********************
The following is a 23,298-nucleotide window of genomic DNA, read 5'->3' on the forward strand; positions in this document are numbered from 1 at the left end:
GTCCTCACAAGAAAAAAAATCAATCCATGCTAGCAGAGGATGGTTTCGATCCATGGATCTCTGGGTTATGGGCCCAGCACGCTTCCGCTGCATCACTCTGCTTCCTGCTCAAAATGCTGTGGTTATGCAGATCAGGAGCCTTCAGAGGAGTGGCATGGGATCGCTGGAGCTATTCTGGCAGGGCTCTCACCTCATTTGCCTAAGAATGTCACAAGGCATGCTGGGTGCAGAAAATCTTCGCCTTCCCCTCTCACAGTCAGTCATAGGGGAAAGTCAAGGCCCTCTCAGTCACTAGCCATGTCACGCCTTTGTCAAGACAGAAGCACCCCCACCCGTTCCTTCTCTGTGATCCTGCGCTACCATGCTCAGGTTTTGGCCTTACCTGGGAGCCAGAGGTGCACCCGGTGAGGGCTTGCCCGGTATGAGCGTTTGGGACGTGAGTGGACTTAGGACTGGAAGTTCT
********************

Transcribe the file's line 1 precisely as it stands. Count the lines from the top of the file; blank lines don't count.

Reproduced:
The following is a 23,298-nucleotide window of genomic DNA, read 5'->3' on the forward strand; positions in this document are numbered from 1 at the left end: